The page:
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Silvertown tunnel among projects hailed as ‘exemplar’ boost to London economy

Work is under way on the proposed Silvertown tunnel under the Thames, due to open in 2025  (TfL)
Work is under way on the proposed Silvertown tunnel under the Thames, due to open in 2025 (TfL)

The Silvertown tunnel has been listed alongside an extension of the Elizabeth line and the Bakerloo line expansion as an “exemplar” project that will help to boost London’s economy.

The tunnel, a controversial £2bn PFI scheme from Mayor Sadiq Khan that eco campaigners regard as an “inner-city motorway” likely to worsen air pollution, is due to open in 2025, linking north Greenwich and the Royal Docks.

But it has been opposed by both Newham and Greenwich councils – making its inclusion in a new “framework” drawn up by London Councils, the umbrella organisation that represents all 33 boroughs, a surprise.

London Councils said that the 67 projects on its list were “strategic priorities” for the capital, though said that not all could be assumed to have the support of all the boroughs, even if they had “value” at a pan-London level.

The Bakerloo line extension, taking it south from Elephant and Castle to Lewisham, has long been on a “wish list” but Transport for London has no funds to build it.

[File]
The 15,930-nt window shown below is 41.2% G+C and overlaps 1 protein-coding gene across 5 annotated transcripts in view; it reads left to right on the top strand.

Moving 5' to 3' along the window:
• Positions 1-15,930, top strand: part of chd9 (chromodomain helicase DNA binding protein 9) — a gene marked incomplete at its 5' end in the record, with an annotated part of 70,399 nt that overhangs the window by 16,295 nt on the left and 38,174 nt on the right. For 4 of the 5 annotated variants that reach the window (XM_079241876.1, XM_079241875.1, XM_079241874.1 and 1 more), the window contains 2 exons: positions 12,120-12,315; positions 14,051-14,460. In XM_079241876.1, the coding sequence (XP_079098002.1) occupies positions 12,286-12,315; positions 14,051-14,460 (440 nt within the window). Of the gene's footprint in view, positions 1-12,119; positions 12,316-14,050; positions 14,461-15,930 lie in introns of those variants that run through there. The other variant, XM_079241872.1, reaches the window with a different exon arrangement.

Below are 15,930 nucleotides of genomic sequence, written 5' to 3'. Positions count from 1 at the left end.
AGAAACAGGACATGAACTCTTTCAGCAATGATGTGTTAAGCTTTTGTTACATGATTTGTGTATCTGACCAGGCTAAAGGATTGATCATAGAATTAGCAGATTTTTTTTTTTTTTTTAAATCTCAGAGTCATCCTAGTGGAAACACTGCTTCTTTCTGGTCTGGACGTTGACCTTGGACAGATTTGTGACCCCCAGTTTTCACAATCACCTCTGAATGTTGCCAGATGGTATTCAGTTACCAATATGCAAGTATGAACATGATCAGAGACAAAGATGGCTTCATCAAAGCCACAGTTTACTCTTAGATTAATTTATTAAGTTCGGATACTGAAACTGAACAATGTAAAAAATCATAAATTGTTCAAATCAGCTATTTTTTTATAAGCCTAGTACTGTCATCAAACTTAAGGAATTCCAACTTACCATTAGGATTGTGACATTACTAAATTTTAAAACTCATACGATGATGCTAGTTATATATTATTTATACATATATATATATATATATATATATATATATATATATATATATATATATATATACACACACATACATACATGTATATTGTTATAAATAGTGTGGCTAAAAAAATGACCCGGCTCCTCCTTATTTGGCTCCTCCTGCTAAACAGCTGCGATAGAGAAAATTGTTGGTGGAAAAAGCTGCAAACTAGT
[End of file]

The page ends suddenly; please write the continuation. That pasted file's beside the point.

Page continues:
The success of the Elizabeth line, which marks its first anniversary next week, has led to demands to extend services from Abbey Wood to Ebbsfleet.

Other “Londonwide exemplars” include the West London Orbital rail route, the HS2 high-speed line to Euston – which has been paused for two years to ease cash-flow problems – and the DLR extension to Thamesmead.

Tunnel vision: work on the Silvertown tunnel is at the half-way stage (Ross Lydall)
Tunnel vision: work on the Silvertown tunnel is at the half-way stage (Ross Lydall)

A spokeswoman for the Stop the Silvertown Tunnel coalition said: “How can it be a shining example to London Councils to support a massively expensive infrastructure project which has received continuous and widespread opposition?

“Health, climate and transport experts along with residents and local councils on both sides of the river have repeatedly calling for a pause and repurposing of this harmful road.

“If ‘exemplar’ projects include those which completely deny the climate crisis, and increase pollution, carbon emissions and dependence on fossil fuel freight instead of green transport means, then we really are on a road to ruin.”

London Councils wants the Government to devolve more power to the capital to help deliver the schemes.

Elizabeth Campbell, London Councils’ executive member, said: “Boroughs are collaborating like never before to promote infrastructure investment in the capital and help us achieve our shared vision of a more prosperous, inclusive and sustainable London.

“By setting out boroughs’ agreed priorities and the exciting range of development opportunities across the capital, the London infrastructure framework will drive investment towards where it will make the most difference.”